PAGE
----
The arrival of baby draws nigh, and th most obvious sign of which (aside from the brightly painted nursery full of stuff) is the big pile of laundry already done on the baby’s behalf. All the cloth diapers, the wipes and diaper stuffers, the darling little onesies and stacks of bedding, receiving blankets and bathing accessories all need a good washing before going into commission. That more than anything else, even including the daily “Streetfighter” re-enactments in my belly, has driven home the reality of the baby: Tom’s pile of undershirts and cargo shorts, my colorful underthings and jeans, and a teeny, tiny pile of teeny, tiny shirts and other accessories next to our grown-up clothes.
A generous friend gave us her Medela Pump-in-Style to use after the baby is born and I have to go back to work (we’ll just look on the bright side and assume I’ll have a job to return to). I ordered the replacement parts this last week. They came yesterday and I decided to spend a few minutes today assembling everything and seeing how it all worked. Not even a week ago I read this entry on an experience with the Medela on a blog my cousin sent to me, and I laughed so hard that I couldn’t get myself under control for a solid ten minutes. I laughed until I cried gigantic lunatic tears, it was so funny to me. It’s just by sheer virtue of timing that I didn’t wet myself–I had just been to the bathroom. Tom tried to get me to explain what was so funny but all I could get out was “Breast pump…curious husband…Pinocchio.” And the look on his face set me off again.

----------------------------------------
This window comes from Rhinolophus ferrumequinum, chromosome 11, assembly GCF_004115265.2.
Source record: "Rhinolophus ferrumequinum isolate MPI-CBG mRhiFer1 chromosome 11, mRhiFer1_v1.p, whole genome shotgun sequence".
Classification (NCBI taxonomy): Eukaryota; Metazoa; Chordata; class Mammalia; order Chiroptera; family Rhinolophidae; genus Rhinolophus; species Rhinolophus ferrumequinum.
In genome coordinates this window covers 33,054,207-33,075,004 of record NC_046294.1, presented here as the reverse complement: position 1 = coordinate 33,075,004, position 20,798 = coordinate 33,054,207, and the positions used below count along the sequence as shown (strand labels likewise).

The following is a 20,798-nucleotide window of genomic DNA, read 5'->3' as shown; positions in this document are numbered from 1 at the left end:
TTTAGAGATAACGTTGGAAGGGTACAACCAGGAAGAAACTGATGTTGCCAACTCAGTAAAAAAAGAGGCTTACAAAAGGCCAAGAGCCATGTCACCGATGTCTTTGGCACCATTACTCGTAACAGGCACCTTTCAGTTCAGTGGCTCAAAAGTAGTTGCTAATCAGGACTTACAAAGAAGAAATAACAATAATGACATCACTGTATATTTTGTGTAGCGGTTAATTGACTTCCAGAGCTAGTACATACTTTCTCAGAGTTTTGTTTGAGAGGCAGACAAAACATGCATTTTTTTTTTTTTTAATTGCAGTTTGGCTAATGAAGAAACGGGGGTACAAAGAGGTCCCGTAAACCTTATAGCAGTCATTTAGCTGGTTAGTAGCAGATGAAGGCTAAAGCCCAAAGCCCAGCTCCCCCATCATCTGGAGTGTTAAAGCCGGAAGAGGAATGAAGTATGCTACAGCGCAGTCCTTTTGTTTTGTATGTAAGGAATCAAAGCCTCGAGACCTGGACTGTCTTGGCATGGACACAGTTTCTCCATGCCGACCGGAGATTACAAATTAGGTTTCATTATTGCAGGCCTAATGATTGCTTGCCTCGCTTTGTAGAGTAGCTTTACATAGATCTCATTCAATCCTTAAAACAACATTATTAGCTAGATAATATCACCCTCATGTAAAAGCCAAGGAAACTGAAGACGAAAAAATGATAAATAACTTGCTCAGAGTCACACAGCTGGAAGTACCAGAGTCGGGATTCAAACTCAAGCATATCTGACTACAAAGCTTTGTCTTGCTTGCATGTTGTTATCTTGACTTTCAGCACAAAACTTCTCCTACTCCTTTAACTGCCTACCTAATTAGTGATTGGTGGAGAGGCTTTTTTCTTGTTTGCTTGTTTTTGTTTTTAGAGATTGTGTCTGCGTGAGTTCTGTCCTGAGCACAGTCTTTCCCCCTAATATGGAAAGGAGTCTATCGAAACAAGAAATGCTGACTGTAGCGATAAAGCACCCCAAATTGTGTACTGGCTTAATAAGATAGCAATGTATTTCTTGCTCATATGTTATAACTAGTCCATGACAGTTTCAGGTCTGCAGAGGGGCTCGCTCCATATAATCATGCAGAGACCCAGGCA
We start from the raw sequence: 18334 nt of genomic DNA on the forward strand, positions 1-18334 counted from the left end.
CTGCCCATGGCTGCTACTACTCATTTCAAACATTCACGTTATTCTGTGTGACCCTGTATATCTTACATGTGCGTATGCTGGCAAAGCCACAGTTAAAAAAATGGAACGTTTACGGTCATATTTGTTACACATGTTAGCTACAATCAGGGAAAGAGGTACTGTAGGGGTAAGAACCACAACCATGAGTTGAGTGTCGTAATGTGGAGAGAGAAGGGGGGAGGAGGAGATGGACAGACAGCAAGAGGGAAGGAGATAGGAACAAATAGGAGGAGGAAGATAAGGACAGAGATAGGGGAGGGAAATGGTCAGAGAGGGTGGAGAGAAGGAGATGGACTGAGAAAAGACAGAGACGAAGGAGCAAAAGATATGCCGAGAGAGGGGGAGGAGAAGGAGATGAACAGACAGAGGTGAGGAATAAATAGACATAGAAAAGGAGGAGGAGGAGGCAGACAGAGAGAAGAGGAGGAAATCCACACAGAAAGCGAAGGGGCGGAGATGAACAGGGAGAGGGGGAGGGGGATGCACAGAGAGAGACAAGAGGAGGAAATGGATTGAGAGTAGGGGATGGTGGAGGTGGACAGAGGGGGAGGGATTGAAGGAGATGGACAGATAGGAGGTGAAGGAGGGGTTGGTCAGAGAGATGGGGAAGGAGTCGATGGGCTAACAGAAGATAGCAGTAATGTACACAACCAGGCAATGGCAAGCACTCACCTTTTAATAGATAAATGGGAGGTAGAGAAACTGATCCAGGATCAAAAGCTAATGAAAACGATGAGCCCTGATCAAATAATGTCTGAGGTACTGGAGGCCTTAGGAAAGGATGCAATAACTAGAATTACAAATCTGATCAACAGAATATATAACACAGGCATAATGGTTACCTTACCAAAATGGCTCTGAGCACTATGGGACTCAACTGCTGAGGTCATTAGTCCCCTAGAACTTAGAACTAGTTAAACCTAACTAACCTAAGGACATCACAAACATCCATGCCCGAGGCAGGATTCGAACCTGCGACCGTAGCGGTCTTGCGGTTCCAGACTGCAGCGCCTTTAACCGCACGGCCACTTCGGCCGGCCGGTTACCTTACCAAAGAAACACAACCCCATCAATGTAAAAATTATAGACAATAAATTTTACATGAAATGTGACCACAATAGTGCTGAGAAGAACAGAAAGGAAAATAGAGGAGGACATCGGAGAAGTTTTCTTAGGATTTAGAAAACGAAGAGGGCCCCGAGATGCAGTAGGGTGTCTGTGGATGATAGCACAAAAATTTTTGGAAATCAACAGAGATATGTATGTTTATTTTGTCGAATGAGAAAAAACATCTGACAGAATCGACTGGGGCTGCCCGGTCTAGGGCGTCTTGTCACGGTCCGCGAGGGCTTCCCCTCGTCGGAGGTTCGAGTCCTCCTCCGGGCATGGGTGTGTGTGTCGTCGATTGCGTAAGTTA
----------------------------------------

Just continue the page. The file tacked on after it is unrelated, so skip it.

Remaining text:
It wasn’t until the following day that Tom explained that given my reaction and abbreviated explanation, he thought the husband had put…something else…in the breast pump. Ah, I nodded thoughtfully. That would explain why Tom turned a little gray.
Anyway, I decided that it couldn’t hurt to do a five-second test of the parts, nothing that would actually activate any sort of reaction. Two seconds strapped into that machine and I spent the rest of the afternoon holding a cold bottle of Perrier to my chest. Not only do I not learn from my own mistakes, I don’t learn from others’ either.
The last big item that we needed to buy was the carseat. Since we are anxious folk, it made sense to have the base installed in the Fit and ready to rock at a moment’s notice. (I already bought some nursing tops and large, cheap, parachute-like underpants for my hospital bag–with no Victoria’s Secret on the island, no sense in ruining nice underwear with the byproducts of labor.) We did our research on Consumer Reports, weighed the advantages of the ungodly expensive but top-rated Britax Marathon against the cheaper but infant-only Baby Trend Flex-Loc (a Consumer Reports best buy!) with collapsable stroller. Much like our other decisions with baby things, we had to see what was available for purchase locally. We located a vendor for Britax seats, but decided to go to Toys ‘R Us and see if they had the cheaper Baby Trend. They did, complete with matching stroller that folds up relatively flat (we have a baby wrap to wear the baby, but the price was so reasonable we had to go for it). The only thing is…the car seat and stroller are orange. So is our nursery. So is our baby wrap. And so is our car. We might as well name it Sunkist Tropicana.
If in 2027 our child tells us that it wants to attend Syracuse University, we’ll know why.